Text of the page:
Are we in a fourth great awakening? That's a matter of interpretation.

Some contend that we are. Of course to make that argument, those who do, describe it as an awakening beyond belief. It's all about Christianity after religion:

  • Spiritual awareness without an evangelical or evangelistic dimension
  • A much bigger movement without theological content (the code-word used here is "dogmatism")
  • A movement that is experiential, practice-centered, interfaith, and interreligious

How is this trend different from the rest of American history—before and after the high-tide denominationalism of the '50s and '60s? I'm at a loss to say.

It is certainly a phenomenon that is fueled by online interaction and a technological interface that makes it "feel" more like one giant conversation. And, to be sure, the infrastructure of that conversation itself involves more people than earlier awakenings.

But in a number of other ways—which some of its advocates admit—this is hardly the same kind of awakening as we have had in the past. It is not just lacking an evangelical or evangelistic focus. It also lacks a single, communal focus of any kind. It is broad-based, but it is not (per capita) on the scale of past awakenings. And it eschews theology in favor of experience.

Fair enough. To a point, this is good news. Don't despair. People are on the move spiritually. They are exploring. They are engaged. Drop the gloom and doom. Grieve the '60s and get on with it already.

But it is also fair to infer that that the contemporary phenomenon is nothing more than the same divergent, spiritual exploration that has always been the American norm—this time on electronic steroids. And minimization of a theological focus in favor of an experiential focus may describe the way things are unfolding, but that's hardly good news. To say anything about our spiritual experience is to say something theological and the fact that those experiences are private, individualistic, and eclectic simply underlines the problem.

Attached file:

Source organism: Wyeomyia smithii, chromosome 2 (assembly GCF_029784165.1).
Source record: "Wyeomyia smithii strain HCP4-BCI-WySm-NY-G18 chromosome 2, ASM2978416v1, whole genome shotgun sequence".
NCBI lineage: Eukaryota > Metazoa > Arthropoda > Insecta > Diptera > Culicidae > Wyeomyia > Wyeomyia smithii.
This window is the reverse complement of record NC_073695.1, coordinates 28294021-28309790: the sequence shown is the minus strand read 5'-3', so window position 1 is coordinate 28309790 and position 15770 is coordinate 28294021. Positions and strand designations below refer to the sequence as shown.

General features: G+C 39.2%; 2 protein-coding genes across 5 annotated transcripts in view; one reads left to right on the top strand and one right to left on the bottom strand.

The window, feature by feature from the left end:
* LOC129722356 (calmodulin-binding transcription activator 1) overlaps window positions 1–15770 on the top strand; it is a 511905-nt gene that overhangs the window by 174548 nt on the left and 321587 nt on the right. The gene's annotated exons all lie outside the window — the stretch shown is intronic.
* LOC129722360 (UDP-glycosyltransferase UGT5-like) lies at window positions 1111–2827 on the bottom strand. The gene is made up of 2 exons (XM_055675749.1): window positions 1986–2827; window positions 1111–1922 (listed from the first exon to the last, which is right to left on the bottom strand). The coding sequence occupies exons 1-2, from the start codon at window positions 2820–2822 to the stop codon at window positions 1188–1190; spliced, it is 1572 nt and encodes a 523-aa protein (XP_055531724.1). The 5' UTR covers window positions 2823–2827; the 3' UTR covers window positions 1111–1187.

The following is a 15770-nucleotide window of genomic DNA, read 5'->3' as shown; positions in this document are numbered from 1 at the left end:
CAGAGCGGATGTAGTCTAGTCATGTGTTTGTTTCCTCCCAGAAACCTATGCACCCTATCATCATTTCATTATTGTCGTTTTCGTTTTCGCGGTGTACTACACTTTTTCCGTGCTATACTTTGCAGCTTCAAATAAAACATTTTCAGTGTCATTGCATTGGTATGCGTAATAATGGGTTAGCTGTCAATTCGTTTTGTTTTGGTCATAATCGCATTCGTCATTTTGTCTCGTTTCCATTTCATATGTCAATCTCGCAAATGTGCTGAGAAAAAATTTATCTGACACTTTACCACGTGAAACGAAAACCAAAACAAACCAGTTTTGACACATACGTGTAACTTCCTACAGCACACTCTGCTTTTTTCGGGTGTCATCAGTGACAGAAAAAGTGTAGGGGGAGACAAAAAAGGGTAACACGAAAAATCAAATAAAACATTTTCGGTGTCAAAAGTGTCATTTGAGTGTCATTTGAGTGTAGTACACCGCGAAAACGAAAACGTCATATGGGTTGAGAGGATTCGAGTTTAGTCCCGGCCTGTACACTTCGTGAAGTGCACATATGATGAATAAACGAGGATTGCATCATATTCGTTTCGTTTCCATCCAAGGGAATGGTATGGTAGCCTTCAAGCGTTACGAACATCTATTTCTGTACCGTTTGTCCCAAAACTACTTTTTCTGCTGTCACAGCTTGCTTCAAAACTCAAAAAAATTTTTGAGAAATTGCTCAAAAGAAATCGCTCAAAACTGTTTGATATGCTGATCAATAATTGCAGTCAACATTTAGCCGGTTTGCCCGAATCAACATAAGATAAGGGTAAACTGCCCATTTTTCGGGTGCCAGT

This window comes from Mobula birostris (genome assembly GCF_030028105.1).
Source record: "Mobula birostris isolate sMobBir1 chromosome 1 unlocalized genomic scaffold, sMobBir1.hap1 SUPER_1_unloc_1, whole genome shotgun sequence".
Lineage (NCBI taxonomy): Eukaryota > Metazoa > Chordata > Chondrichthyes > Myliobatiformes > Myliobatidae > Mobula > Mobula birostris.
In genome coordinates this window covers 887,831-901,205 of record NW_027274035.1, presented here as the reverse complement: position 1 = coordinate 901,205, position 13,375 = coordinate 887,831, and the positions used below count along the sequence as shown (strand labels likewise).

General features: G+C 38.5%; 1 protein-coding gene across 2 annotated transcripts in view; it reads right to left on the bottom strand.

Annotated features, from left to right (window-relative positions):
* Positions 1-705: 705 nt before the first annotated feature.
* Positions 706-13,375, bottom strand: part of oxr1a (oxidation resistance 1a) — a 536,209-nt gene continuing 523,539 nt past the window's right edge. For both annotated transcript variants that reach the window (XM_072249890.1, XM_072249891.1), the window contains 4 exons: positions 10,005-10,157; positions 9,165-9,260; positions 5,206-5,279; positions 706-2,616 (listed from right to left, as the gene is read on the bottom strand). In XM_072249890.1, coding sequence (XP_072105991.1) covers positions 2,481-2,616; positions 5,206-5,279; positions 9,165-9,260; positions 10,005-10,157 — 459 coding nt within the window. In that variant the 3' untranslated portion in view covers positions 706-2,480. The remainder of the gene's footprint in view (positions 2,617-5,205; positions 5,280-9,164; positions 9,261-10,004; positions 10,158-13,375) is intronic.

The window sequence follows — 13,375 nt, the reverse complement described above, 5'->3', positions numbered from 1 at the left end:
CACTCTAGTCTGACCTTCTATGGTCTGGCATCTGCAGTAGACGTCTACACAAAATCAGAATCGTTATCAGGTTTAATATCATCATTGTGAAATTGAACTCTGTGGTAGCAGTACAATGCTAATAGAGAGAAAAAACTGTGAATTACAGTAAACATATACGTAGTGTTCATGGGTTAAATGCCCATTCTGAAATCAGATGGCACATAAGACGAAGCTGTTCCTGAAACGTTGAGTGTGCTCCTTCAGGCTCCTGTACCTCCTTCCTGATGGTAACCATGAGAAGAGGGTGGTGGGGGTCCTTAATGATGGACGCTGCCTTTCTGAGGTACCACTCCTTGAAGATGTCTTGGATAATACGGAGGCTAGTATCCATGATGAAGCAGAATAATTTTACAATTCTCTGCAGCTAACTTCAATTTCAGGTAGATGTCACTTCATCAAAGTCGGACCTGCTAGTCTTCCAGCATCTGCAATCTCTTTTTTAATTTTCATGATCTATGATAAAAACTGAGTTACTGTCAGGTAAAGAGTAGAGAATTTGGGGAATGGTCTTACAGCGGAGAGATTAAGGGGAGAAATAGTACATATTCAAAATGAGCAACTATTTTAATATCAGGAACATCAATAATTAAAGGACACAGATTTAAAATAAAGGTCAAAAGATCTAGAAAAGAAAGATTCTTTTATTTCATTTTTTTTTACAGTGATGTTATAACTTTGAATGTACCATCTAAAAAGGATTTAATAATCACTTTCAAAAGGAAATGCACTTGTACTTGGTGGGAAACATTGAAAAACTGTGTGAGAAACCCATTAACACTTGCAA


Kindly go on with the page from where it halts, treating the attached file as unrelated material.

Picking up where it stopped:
In that regard, those who now want to call this a fourth great awakening are simply repackaging what Elizabeth Lesser described some time ago as the "new" American spirituality—the invitation, as Lesser describes it, "to string a necklace all your own"—a world in which you are your own best spiritual authority. It is, nonetheless, a world in which there are theological assumptions at work. They are simply unacknowledged.

When we realize that is what is in the offing, it also becomes clear that the fourth American spiritual awakening (if that is what it is) is different from the first three in another way. It is no longer an awakening to something outside of ourselves. It is an awakening to ourselves—to our own choices—to our own freedom—to the God of our own making—the Tower of Babel—with Wifi. What a let down.

So, what do we do? Circle the wagons? Call in the casuists? Lay down the law? No, that's what made the Tower so attractive to begin with.

What we can do, however, is be passionate about introducing others to the Christ—to a relationship—to a living journey—a journey that begins now and continues into the future. But to do that, you do need to name God and find people to help you on the way.

The Christian pilgrimage is about a love affair. And if you say to your lover, "I really love you. I want to be with you. I would sacrifice my life for you. But I'm not really sure about you and I only, kind of, sort of, want to love you with a respectable measure of intellectual reserve . . ." Well, what do you think are the odds that torrid love affair will get off the ground?

Pitting fundamentalism against an experiential journey into God presents us with a false dichotomy. There is no awakening beyond belief; and there is no belief worth subscribing to that is not attended by an awakening.